Hierapolis, Pamukkale, Turkey

The extensive ruins of the Roman mineral water spa city of Hierapolis include a grand theater, a vast North Necropolis(cemetery), colonnaded streetbaths, and numerous other ruined structures.

Plan to spend 1 to 2 hours seeing the ruins and travertines, 3 if you’re very interested in Roman architecture.

If you have your own transport, drive to the north entrance (toward Karahayıt), park, and walk through the kilometer-long North Necropolis with Roman tombs large and small, simple and elaborate.

Hierapolis, it would appear, was a place many sick people came in search of a cure, but died instead. One of these was the Apostle Philip, who died while on a visit here with his daughter in the year 80. Ruins of his grand martyrium (monumental tomb of a martyr) lie up the hill and just outside the city walls.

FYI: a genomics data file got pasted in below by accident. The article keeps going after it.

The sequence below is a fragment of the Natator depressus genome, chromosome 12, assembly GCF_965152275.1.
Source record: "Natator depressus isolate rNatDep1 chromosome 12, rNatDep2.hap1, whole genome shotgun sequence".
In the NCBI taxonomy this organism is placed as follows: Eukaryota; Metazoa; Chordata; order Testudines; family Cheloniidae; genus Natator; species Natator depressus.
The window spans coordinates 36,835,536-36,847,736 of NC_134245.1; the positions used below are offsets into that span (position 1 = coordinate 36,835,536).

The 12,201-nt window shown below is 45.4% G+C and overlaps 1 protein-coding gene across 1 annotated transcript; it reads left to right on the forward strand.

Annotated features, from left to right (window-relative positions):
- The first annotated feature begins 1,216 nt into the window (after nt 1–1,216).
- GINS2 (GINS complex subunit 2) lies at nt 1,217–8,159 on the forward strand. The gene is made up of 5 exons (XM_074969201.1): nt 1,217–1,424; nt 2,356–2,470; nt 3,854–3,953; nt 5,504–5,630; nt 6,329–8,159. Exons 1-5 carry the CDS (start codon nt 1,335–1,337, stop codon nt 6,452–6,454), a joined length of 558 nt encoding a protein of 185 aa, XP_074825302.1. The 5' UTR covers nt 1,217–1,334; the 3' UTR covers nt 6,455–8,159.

There is another extensive necropolis on the hill to the east of the city.

Driving from the north entrance, but before reaching the main part of the plateau with its Antique Pool and theater, you pass the colonnaded street on the left, with the Arch of Domitian at its northern end. The arch, built about the year 82 or 83 by Julius Frontinus, Proconsul of Asia, in honor of his emperor.

The grand street has been excavated and partly restored, and is worth a stroll along its giant paving stones from the Arch to the southern end.

At the center of the plateau are the Antique PoolArcheological Museum, and the calcium travertines.

Up the hill about a 10-minute walk from the Antique Pool is the great Roman theater. Restored by Italian artisans in 1972, it was capable of seating more than 12,000 spectators.

—by Tom Brosnahan

Roman Theater

Hierapolis Museum


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